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 ("Souvent quand mon esprit riche.") 
 {VII., May 18, 1828.} 

 When my mind, on the ocean of poesy hurled, 
 Floats on in repose round this wonderful world, 
 Oft the sacred fire from heaven— 
 Mysterious sun, that gives light to the soul— 
 Strikes mine with its ray, and above the pole 
 Its upward course is driven, 
 Like a wandering cloud, then, my eager thought 
 Capriciously flies, to no guidance brought, 
 With every quarter's wind; 
 It regards from those radiant vaults on high, 
 Earth's cities below, and again doth fly, 
 And leaves but its shadow behind. 
 In the glistening gold of the morning bright, 
 It shines, detaching some lance of light, 
 Or, as warrior's armor rings; 
 It forages forests that ferment around, 
 Or bathed in the sun-red gleams is found, 
 Where the west its radiance flings. 
 Or, on mountain peak, that rears its head 
 Where snow-clad Alps around are spread,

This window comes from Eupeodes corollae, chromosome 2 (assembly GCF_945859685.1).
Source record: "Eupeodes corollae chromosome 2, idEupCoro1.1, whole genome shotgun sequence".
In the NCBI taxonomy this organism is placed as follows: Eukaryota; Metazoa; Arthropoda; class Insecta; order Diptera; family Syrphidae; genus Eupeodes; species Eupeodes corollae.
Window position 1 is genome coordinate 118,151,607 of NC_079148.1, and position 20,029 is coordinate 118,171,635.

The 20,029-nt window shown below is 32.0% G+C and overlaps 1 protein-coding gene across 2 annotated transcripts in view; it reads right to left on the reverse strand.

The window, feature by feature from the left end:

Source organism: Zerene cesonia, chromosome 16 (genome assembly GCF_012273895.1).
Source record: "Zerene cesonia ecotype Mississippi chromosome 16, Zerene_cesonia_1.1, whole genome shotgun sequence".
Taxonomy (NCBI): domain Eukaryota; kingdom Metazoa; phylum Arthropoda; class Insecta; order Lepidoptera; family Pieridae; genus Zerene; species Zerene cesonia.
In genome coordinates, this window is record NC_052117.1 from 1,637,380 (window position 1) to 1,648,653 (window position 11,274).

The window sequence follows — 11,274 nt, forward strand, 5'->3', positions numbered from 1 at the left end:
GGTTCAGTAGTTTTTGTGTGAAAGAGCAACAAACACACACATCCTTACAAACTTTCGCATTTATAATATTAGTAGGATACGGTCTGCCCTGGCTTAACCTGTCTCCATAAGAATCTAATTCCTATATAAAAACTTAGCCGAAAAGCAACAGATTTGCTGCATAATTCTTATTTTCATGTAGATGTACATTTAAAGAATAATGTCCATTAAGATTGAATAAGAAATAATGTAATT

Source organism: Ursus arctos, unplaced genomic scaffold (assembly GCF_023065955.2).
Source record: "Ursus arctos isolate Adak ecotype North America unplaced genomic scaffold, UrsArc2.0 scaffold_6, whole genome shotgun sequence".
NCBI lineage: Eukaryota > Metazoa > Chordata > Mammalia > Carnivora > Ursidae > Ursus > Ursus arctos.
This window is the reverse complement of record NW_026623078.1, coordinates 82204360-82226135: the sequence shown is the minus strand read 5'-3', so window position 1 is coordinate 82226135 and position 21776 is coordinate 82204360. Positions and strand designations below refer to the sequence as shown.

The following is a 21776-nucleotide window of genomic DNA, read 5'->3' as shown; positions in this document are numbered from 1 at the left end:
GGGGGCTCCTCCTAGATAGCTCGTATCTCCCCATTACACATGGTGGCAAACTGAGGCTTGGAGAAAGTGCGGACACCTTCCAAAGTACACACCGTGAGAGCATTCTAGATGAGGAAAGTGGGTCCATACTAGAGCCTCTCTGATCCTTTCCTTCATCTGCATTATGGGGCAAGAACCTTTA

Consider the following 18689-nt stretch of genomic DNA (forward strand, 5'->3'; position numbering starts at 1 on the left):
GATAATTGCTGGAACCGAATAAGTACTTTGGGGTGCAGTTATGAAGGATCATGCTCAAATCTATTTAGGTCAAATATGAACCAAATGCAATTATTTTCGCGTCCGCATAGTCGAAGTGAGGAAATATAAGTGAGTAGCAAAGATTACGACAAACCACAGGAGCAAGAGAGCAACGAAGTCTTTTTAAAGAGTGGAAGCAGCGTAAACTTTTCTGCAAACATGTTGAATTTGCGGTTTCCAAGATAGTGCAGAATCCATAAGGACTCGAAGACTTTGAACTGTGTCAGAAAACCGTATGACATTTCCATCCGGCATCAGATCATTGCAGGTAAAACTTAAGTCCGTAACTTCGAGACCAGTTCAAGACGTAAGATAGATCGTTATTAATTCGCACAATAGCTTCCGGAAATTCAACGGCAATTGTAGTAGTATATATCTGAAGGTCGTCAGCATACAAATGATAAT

By furious gale 'tis thrown. 
 From the yawning abyss see the cloud scud away, 
 And the glacier appears, with its multiform ray, 
 The giant mountain's crown! 
 Like Parnassian pinnacle yet to be scaled, 
 In its form from afar, by the aspirant hailed; 
 On its side the rainbow plays, 
 And at eve, when the shadow sinks sleeping below, 
 The last slanting ray on its crest of snow 
 Makes its cap like a crater to blaze. 
 In the darkness, its front seems some pale orb of light, 
 The chamois with fear flashes on in its flight, 
 The eagle afar is driven; 
 The deluge but roars in despair to its feet, 
 And scarce dare the eye its aspect to meet, 
 So near doth it rise to heaven. 
 Alone on these altitudes, feeling no fear, 
 Forgetful of earth, my spirit draws near; 
 On the starry vault to gaze, 
 And nearer, to gaze on those glories of night, 
 On th' horizon high heaving, like arches of light, 
 Till again the sun shall blaze. 
 For then will the glacier with glory be graced, 
 On its prisms will light streaked with darkness be placed, 
 The morn its echoes greet; 
 Like a torrent it falls on the ocean of life, 
 Like Chaos unformed, with the sea-stormy strife, 
 When waters on waters meet. 
 As the spirit of poesy touches my thought, 
 It is thus my ideas in a circle are brought, 
 From earth, with the waters of pain. 
 As under a sunbeam a cloud ascends, 
 These fly to the heavens—their course never ends, 
 But descend to the ocean again. 
 Author of "Critical Essays." 


Poem by Victor Hugo
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